To the extent that a statement is offered as circumstantial evidence of the knowledge of the declarant, rather than of the listener, it ordinarily does not qualify for this non-hearsay use, because it depends for its relevance upon the declarant's belief in the statement's truth or falsity. (E. Cleary & M. Graham, Handbook of Illinois Evidence 801.5, at 519-20 (4th ed. 1984) (rejecting as irrelevant any distinction between circumstantial and direct evidence for hearsay purposes and focusing instead on whether the testimony's relevance depends upon the truth of the matter asserted or the declarant's belief in its truth or falsity).) Such a statement may qualify instead under the state-of-mind exception to the hearsay rule, which applies when the declarant's knowledge or belief is significant to the issues in the case (People v. Olinger (1986), 112 Ill. 2d 324, 348). Plaintiff appears, alternatively, to contend that the state-of-mind exception applies here.
Plaintiff does not claim that the customer service clerk's statement qualified as a vicarious admission by a party opponent (see Kapelski v. Alton & Southern R.R. (1976), 36 Ill. App. 3d 37, 42), and she did not offer it as such. She offered the statement as circumstantial evidence of the clerk's knowledge that the escalator had stopped suddenly before, and she argues that the clerk's knowledge is relevant because it can be imputed to Carson's. (See Perminas v. Montgomery Ward & Co. (1975), 60 Ill. 2d 469, 473.) We must conclude, however, that to admit the clerk's statement under the state-of-mind exception to establish her knowledge or notice of a defect and then to attribute that knowledge to Carson's would completely abrogate the well-established foundation requirements which must be met prior to the introduction of an agent's statement as an admission by her employer. (See Kapelski, 36 Ill. App. 3d at 42 (requiring the proponent of the evidence to show that: (1) the declarant was the agent or employee of the person against whom the evidence will be used; (2) the statement related to matters within the agent's authority, and (3) the agent made the statement by virtue of that authority); see also E. Cleary & M. Graham, Handbook of Illinois Evidence § 802.9, at 538-39 (4th ed. 1984) (concluding that the present trend of authority is to admit the statement of an agent if it was made during, and regarding matters within the scope of, his or her employment).) Virtually any statement by an agent will be indicative of the agent's knowledge or then-existing state of mind. (See, e.g., Oak Lawn Trust & Savings Bank v. City of Palos Heights (1983), 115 Ill. App. 3d 887, 895-96 (involving agent-appraiser's opinion that the property in question was already zoned for its best use); Cornell v. Langland (1982), 109 Ill. App. 3d 472, 476 (in which golf course employee stated that he knew the defendant's score cards misstated the distance from the tee to the pin where plaintiff was injured); Kapelski, 36 Ill. App. 3d at 41 (in which the agent admitted his employer's responsibility for plaintiff's injury).) To require the proponent to establish only that the agent was an employee of the party against whom the testimony is offered before admitting it into evidence would effectively eliminate the additional requirements established in Kapelski that the agent must have made the statement regarding matters within the scope of her authority and by virtue of that authority (Kapelski, 36 Ill. App. 3d at 42). We will not do so. Since plaintiff did not attempt to establish the appropriate foundation at trial, we conclude that the evidence was properly excluded.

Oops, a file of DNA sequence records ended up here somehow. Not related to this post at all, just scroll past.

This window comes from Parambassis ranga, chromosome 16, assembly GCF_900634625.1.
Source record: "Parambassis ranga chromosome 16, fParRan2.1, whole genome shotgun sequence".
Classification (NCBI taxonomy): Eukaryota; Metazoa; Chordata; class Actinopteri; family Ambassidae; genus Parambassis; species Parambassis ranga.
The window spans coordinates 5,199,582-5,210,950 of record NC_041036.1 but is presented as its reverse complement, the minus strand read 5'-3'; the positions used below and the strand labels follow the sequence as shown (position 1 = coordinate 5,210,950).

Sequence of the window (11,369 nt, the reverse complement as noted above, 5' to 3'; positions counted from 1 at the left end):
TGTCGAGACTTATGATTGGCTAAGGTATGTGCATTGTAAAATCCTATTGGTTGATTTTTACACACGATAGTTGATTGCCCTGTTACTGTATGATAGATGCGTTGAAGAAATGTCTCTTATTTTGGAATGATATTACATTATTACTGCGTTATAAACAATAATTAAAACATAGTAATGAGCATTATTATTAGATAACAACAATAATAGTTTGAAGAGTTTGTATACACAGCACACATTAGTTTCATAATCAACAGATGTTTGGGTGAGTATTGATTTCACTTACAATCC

Plaintiff asserts that her testimony is analogous to testimony held properly admitted in Nicholson v. St. Anne Lanes, Inc. (1985), 136 Ill. App. 3d 664. In Nicholson, the plaintiff and another witness were permitted to testify that, after plaintiff was injured when he slipped on a bar of soap in defendant's bowling alley, the bartender at the alley stated that he thought it was dangerous for the alley to use bar soap in its restroom. The Nicholson court noted, however, that the bartender testified to the same facts at the trial and that, therefore, "the hearsay reports of . . . plaintiff were merely corroborative of the bartender's direct testimony." (136 Ill. App. 3d at 669.) This appears to be a Conclusion that the court's error, if any, in admitting the testimony, was harmless.
In the instant case, the customer service clerk did not testify at the trial, nor did any other witness or evidence corroborate her statements. To the contrary, the mechanic who regularly serviced Carson's escalators testified that he gave the escalator in question routine preventive maintenance on August 23, 1983, 11 days before plaintiff's injury. He stated that he was not called out to Carson's again until September 6, 1983, when he was called to repair a different escalator. Plaintiff's testimony regarding the clerk's statements, therefore, would not have been merely corroborative of other, competent testimony.